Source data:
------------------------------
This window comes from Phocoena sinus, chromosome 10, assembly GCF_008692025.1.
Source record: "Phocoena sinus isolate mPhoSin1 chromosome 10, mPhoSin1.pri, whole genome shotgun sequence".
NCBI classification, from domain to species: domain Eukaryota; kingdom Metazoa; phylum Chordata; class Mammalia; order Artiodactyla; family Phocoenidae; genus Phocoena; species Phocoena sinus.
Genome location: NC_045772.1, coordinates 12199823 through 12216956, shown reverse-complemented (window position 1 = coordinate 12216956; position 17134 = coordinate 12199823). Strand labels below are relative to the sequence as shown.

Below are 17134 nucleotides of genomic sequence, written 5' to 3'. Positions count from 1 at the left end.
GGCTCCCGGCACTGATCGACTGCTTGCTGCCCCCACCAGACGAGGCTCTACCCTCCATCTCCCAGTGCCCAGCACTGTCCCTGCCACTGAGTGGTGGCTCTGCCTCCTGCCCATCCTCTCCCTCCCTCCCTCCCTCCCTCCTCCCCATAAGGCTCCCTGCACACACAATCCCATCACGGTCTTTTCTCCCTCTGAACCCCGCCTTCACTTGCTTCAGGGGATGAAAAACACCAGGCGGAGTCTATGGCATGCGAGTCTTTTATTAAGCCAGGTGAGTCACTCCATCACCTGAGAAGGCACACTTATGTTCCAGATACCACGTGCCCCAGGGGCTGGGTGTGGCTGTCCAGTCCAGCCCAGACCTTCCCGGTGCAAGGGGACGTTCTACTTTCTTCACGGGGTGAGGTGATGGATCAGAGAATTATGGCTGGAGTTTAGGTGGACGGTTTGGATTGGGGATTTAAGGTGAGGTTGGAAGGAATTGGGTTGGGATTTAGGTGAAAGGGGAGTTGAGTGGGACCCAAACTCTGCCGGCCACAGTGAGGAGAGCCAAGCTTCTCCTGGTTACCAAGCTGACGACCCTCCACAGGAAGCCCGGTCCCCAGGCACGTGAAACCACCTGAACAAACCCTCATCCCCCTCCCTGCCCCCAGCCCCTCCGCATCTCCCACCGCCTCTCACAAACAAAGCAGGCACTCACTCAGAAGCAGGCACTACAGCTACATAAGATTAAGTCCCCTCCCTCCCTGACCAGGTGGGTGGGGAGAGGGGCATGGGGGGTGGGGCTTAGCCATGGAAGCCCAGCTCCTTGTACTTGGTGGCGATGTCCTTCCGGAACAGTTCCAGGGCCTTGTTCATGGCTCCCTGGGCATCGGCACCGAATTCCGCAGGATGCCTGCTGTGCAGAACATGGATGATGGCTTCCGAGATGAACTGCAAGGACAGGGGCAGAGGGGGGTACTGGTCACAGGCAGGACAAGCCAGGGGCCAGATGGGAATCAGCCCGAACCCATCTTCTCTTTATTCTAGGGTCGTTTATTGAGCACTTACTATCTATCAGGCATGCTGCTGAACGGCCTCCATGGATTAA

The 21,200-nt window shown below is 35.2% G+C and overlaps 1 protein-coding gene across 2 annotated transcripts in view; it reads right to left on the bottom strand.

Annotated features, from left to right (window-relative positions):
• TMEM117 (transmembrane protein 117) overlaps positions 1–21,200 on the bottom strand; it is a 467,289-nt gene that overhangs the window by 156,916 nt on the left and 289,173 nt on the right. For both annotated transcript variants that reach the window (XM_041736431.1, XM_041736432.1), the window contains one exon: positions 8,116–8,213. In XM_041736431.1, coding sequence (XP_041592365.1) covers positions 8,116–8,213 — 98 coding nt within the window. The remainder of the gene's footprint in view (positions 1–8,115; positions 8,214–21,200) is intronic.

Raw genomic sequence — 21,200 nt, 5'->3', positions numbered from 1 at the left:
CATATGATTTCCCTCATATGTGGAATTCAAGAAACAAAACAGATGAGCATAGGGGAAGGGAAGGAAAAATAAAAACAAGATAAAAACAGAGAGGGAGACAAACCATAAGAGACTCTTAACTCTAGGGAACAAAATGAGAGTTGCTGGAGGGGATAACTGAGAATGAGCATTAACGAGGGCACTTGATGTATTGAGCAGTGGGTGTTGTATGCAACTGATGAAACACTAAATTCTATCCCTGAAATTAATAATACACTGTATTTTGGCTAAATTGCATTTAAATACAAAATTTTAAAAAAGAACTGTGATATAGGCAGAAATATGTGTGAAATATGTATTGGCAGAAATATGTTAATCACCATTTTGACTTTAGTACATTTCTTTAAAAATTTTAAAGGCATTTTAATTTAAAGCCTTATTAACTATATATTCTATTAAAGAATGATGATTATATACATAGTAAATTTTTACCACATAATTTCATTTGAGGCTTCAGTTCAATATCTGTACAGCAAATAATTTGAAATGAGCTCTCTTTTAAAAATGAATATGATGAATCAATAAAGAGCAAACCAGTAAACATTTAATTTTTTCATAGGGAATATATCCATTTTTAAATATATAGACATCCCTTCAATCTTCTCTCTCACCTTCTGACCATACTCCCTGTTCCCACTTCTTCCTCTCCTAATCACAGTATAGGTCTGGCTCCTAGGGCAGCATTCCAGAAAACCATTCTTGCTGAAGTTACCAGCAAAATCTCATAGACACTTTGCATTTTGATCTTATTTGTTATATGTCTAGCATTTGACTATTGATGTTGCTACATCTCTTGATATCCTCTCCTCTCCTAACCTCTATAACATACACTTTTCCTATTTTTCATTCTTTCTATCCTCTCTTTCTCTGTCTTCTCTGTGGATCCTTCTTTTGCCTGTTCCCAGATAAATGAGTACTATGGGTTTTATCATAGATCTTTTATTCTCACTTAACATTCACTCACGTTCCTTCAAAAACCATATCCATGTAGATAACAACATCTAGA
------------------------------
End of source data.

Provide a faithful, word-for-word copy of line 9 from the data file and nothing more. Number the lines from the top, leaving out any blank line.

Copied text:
• TMEM117 (transmembrane protein 117) overlaps positions 1–21,200 on the bottom strand; it is a 467,289-nt gene that overhangs the window by 156,916 nt on the left and 289,173 nt on the right. For both annotated transcript variants that reach the window (XM_041736431.1, XM_041736432.1), the window contains one exon: positions 8,116–8,213. In XM_041736431.1, coding sequence (XP_041592365.1) covers positions 8,116–8,213 — 98 coding nt within the window. The remainder of the gene's footprint in view (positions 1–8,115; positions 8,214–21,200) is intronic.